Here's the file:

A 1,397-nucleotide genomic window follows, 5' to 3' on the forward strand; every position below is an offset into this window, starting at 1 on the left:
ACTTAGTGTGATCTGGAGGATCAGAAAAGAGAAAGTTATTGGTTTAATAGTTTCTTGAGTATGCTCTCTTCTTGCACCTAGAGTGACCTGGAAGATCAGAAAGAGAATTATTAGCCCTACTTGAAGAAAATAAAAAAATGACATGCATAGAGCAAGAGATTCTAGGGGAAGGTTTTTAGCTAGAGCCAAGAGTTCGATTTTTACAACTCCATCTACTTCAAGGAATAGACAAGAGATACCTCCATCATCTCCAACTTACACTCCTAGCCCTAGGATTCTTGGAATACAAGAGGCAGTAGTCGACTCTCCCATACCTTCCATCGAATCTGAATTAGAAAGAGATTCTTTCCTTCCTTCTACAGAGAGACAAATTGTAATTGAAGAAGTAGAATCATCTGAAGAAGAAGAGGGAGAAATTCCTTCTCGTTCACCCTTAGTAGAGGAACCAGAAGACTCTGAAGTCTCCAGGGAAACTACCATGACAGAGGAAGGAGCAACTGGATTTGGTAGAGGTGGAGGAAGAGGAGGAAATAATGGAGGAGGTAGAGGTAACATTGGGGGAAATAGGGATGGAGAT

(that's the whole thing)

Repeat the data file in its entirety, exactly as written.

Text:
A 1,397-nucleotide genomic window follows, 5' to 3' on the forward strand; every position below is an offset into this window, starting at 1 on the left:
ACTTAGTGTGATCTGGAGGATCAGAAAAGAGAAAGTTATTGGTTTAATAGTTTCTTGAGTATGCTCTCTTCTTGCACCTAGAGTGACCTGGAAGATCAGAAAGAGAATTATTAGCCCTACTTGAAGAAAATAAAAAAATGACATGCATAGAGCAAGAGATTCTAGGGGAAGGTTTTTAGCTAGAGCCAAGAGTTCGATTTTTACAACTCCATCTACTTCAAGGAATAGACAAGAGATACCTCCATCATCTCCAACTTACACTCCTAGCCCTAGGATTCTTGGAATACAAGAGGCAGTAGTCGACTCTCCCATACCTTCCATCGAATCTGAATTAGAAAGAGATTCTTTCCTTCCTTCTACAGAGAGACAAATTGTAATTGAAGAAGTAGAATCATCTGAAGAAGAAGAGGGAGAAATTCCTTCTCGTTCACCCTTAGTAGAGGAACCAGAAGACTCTGAAGTCTCCAGGGAAACTACCATGACAGAGGAAGGAGCAACTGGATTTGGTAGAGGTGGAGGAAGAGGAGGAAATAATGGAGGAGGTAGAGGTAACATTGGGGGAAATAGGGATGGAGAT